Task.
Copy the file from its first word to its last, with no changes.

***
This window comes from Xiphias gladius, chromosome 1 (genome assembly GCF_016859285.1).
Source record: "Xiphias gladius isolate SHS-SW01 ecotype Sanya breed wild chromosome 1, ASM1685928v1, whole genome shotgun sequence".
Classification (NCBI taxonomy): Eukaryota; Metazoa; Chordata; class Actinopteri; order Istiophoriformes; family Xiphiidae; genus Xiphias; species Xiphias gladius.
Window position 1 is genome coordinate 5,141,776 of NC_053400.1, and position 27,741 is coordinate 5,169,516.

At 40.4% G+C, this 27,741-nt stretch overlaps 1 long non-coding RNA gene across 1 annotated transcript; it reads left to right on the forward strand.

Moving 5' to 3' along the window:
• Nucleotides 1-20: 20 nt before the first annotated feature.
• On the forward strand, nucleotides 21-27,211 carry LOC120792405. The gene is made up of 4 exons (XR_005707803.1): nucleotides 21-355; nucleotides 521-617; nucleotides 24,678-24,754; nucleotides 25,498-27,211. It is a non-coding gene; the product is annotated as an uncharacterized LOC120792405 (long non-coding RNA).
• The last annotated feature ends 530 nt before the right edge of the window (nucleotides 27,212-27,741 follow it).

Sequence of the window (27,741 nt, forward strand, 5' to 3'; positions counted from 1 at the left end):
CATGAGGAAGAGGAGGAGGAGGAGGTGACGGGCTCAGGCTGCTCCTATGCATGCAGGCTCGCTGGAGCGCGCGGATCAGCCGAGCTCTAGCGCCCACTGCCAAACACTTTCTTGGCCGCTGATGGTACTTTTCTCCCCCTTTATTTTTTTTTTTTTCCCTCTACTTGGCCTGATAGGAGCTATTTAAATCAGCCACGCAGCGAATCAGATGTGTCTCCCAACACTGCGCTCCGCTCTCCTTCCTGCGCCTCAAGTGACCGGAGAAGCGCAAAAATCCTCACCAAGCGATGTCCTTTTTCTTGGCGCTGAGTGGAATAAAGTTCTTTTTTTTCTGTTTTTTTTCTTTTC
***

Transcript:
This window comes from Xiphias gladius, chromosome 1 (genome assembly GCF_016859285.1).
Source record: "Xiphias gladius isolate SHS-SW01 ecotype Sanya breed wild chromosome 1, ASM1685928v1, whole genome shotgun sequence".
Classification (NCBI taxonomy): Eukaryota; Metazoa; Chordata; class Actinopteri; order Istiophoriformes; family Xiphiidae; genus Xiphias; species Xiphias gladius.
Window position 1 is genome coordinate 5,141,776 of NC_053400.1, and position 27,741 is coordinate 5,169,516.

At 40.4% G+C, this 27,741-nt stretch overlaps 1 long non-coding RNA gene across 1 annotated transcript; it reads left to right on the forward strand.

Moving 5' to 3' along the window:
• Nucleotides 1-20: 20 nt before the first annotated feature.
• On the forward strand, nucleotides 21-27,211 carry LOC120792405. The gene is made up of 4 exons (XR_005707803.1): nucleotides 21-355; nucleotides 521-617; nucleotides 24,678-24,754; nucleotides 25,498-27,211. It is a non-coding gene; the product is annotated as an uncharacterized LOC120792405 (long non-coding RNA).
• The last annotated feature ends 530 nt before the right edge of the window (nucleotides 27,212-27,741 follow it).

Sequence of the window (27,741 nt, forward strand, 5' to 3'; positions counted from 1 at the left end):
CATGAGGAAGAGGAGGAGGAGGAGGTGACGGGCTCAGGCTGCTCCTATGCATGCAGGCTCGCTGGAGCGCGCGGATCAGCCGAGCTCTAGCGCCCACTGCCAAACACTTTCTTGGCCGCTGATGGTACTTTTCTCCCCCTTTATTTTTTTTTTTTTCCCTCTACTTGGCCTGATAGGAGCTATTTAAATCAGCCACGCAGCGAATCAGATGTGTCTCCCAACACTGCGCTCCGCTCTCCTTCCTGCGCCTCAAGTGACCGGAGAAGCGCAAAAATCCTCACCAAGCGATGTCCTTTTTCTTGGCGCTGAGTGGAATAAAGTTCTTTTTTTTCTGTTTTTTTTCTTTTC